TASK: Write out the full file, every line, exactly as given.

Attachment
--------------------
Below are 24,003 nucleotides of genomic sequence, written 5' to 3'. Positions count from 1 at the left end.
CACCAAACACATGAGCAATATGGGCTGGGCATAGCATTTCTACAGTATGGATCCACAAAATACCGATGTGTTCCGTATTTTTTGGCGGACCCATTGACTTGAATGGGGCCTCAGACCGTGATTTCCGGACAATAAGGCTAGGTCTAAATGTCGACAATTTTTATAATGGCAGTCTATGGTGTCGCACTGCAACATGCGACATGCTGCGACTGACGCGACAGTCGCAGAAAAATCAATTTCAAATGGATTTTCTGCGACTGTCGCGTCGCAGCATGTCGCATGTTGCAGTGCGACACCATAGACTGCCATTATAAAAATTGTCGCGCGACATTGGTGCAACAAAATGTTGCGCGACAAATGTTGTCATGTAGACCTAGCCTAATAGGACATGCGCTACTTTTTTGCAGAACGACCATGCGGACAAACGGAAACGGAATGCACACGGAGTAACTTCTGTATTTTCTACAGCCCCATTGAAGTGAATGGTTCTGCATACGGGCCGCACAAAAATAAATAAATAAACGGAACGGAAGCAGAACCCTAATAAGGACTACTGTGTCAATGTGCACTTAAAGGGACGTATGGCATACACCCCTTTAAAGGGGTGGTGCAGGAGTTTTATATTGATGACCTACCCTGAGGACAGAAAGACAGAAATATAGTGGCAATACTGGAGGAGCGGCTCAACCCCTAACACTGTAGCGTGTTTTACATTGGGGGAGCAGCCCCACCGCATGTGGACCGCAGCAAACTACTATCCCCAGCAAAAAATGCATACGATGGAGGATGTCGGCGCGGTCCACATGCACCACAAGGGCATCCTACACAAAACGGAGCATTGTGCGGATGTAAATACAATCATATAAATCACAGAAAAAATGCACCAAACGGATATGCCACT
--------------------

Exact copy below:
Below are 24,003 nucleotides of genomic sequence, written 5' to 3'. Positions count from 1 at the left end.
CACCAAACACATGAGCAATATGGGCTGGGCATAGCATTTCTACAGTATGGATCCACAAAATACCGATGTGTTCCGTATTTTTTGGCGGACCCATTGACTTGAATGGGGCCTCAGACCGTGATTTCCGGACAATAAGGCTAGGTCTAAATGTCGACAATTTTTATAATGGCAGTCTATGGTGTCGCACTGCAACATGCGACATGCTGCGACTGACGCGACAGTCGCAGAAAAATCAATTTCAAATGGATTTTCTGCGACTGTCGCGTCGCAGCATGTCGCATGTTGCAGTGCGACACCATAGACTGCCATTATAAAAATTGTCGCGCGACATTGGTGCAACAAAATGTTGCGCGACAAATGTTGTCATGTAGACCTAGCCTAATAGGACATGCGCTACTTTTTTGCAGAACGACCATGCGGACAAACGGAAACGGAATGCACACGGAGTAACTTCTGTATTTTCTACAGCCCCATTGAAGTGAATGGTTCTGCATACGGGCCGCACAAAAATAAATAAATAAACGGAACGGAAGCAGAACCCTAATAAGGACTACTGTGTCAATGTGCACTTAAAGGGACGTATGGCATACACCCCTTTAAAGGGGTGGTGCAGGAGTTTTATATTGATGACCTACCCTGAGGACAGAAAGACAGAAATATAGTGGCAATACTGGAGGAGCGGCTCAACCCCTAACACTGTAGCGTGTTTTACATTGGGGGAGCAGCCCCACCGCATGTGGACCGCAGCAAACTACTATCCCCAGCAAAAAATGCATACGATGGAGGATGTCGGCGCGGTCCACATGCACCACAAGGGCATCCTACACAAAACGGAGCATTGTGCGGATGTAAATACAATCATATAAATCACAGAAAAAATGCACCAAACGGATATGCCACT